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How Personalized Learning Practices Impact Chronic Absenteeism

Stories from the Field
July 9, 2024

By: Jillian Kuhlmann

KEY TAKEAWAYS:

  • In South Carolina, students in districts with a more traditional approach to education are nearly 4% more likely to be chronically absent than students in personalized, competency-based learning districts.
  • South Carolina’s Lexington 3 district focuses on building relationships to help prevent absenteeism.
  • A sense of student ownership and agency is also key to a sense of belonging at Lexington 3.

When learners feel a sense of belonging at school, that someone cares about them and is excited to see them each day, they show up. And according to a recent report, we’ve got data that shows it.

a Black man and a Black child sit at a table looking at papers together
“Personalized learning really requires us to spend a lot of time getting to know our students, what drives them, what motivates them,” said Kimberley Lawson, a seventh and eighth grade English language arts and geography educator with Lexington 3 in rural Batesburg-Leesville, South Carolina. Lawson taught in a bridge program last summer to help students in middle school. In addition to the academic content learners had the opportunity to make up, each week of the summer bridge program also had enrichment: activities that included volleyball, cooking and art, and which were open to all learners. With the summer bridge program, summer school wasn’t just about meeting requirements. It was about building community.

Chronic Absenteeism Rates

Pie chart showing 14.5 percent absenteeism for personalized, competency-based learning
Pie chart showing 17.9 percent absenteeism for traditional learning

In South Carolina students in districts with a more traditional approach to education are more likely to be chronically absent than students in personalized, competency-based learning districts. (Source: Riley Institute)

Lexington 3 is in their fifth year of fully implementing personalized, competency-based learning, serving 2,000 students across four schools. 51 percent of their learners are students of color, and approximately 70 percent of students qualify for free and reduced lunch. Based on a recent report from the Riley Institute, students in districts in South Carolina with a more traditional approach to education are more likely to be chronically absent than students in personalized, competency-based learning districts – nearly 4 percent more likely. At Lexington 3, programs like summer bridge – and an emphasis on relationship-building between teachers and students – is part of what’s making an impact on learner engagement and willingness to come to school.

“Somebody cares about you here,” said Lawson, who explained that when students begin to understand that, “they don’t want to disappoint that person.”

In addition to strong relationships with educators, part of that sense of belonging at school can be attributed to a sense of ownership and agency. Learner agency – helping students learn to advocate for themselves, make choices, practice self-awareness and develop an understanding of themselves as learners – is a critical component of personalized, competency-based learning. In Lexington 3, students aren’t just showing up more – they’re also reporting an increased sense of agency.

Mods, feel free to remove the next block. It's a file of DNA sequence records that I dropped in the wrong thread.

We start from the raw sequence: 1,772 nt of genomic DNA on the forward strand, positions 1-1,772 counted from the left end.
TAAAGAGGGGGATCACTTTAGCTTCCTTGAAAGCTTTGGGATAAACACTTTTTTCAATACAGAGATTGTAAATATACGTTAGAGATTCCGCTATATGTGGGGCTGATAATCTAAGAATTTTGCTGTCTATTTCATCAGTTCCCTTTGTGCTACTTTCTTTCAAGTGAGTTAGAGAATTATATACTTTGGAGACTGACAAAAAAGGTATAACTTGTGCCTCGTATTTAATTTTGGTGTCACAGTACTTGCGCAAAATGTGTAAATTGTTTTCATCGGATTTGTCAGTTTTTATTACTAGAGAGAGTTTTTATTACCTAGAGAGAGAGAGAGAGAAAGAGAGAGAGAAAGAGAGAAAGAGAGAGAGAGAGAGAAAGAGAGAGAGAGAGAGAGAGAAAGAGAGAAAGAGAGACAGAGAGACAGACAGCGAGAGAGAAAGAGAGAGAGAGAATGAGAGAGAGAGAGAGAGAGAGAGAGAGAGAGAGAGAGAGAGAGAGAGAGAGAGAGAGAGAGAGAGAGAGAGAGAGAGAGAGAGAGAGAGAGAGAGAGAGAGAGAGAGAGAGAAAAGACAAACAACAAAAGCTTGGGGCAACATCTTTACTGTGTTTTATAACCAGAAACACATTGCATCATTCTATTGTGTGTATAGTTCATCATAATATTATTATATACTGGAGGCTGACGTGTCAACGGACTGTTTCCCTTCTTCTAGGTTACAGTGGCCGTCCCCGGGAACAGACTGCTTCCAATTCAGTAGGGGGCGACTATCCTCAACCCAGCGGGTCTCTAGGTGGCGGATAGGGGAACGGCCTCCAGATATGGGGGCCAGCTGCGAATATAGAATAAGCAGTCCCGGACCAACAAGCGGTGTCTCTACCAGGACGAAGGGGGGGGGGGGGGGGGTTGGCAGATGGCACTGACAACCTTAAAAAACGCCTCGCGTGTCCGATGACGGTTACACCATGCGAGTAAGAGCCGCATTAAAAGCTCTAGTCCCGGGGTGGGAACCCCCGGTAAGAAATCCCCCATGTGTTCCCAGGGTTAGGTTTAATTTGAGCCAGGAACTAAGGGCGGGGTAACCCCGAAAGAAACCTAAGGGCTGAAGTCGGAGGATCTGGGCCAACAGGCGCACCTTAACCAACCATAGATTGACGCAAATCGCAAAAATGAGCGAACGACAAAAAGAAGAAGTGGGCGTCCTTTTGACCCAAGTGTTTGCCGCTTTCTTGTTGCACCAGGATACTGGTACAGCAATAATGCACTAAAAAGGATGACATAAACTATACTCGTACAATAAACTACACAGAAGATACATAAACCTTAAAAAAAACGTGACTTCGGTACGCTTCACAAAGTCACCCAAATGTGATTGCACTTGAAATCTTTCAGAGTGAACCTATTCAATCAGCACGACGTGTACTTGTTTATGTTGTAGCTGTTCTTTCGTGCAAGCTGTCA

According to the report, “in middle school, in two of the three observed classrooms, students had choice, were seen to be responsible for their learning and were monitoring their own progress; additionally, students in those two classrooms had goals that were meaningful and measurable and were monitoring progress on their own goals.

Averi is a rising eighth grader at Lexington 3 and participated in the summer bridge program last year. She is no longer counted among the shrinking percentage of Lexington 3 students considered chronically absent.

“Last year, I was getting suspended. But this year, I feel like a matured a little bit more,” said Averi. She credits the conversations she was able to have with educators with helping her to regulate her emotions and focus on what matters. “I learned that everything doesn’t need a reaction. You can walk away. I enjoy my teachers because, in class, most of the time we joke around. We get to do fun stuff.”

Brantley Buzhardt, assistant administrator for student services and athletics, is proud of Averi’s growth.

“Averi really flourished with the summer. Her teachers have built those relationships with her,” said Buzhardt. “She works hard. Her growth is a perfect example of what personalized learning can do.”

Last year’s summer bridge program made summer school more engaging and built a foundation for the kinds of relationships that allow learners like Averi to thrive. For Buzhardt, the importance of that kind of experience can’t be understated. Both for the learners who attended, and for the educators.

“I want everyone to understand the impacts that relationships can have,” said Buzhardt. “Not just teacher to student, but teacher to teacher, teacher to admin.”

THE AUTHOR

Jillian Kuhlmann
Senior Manager of Communications

Related Resources

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Jillian Kuhlmann
Senior Manager of Communications

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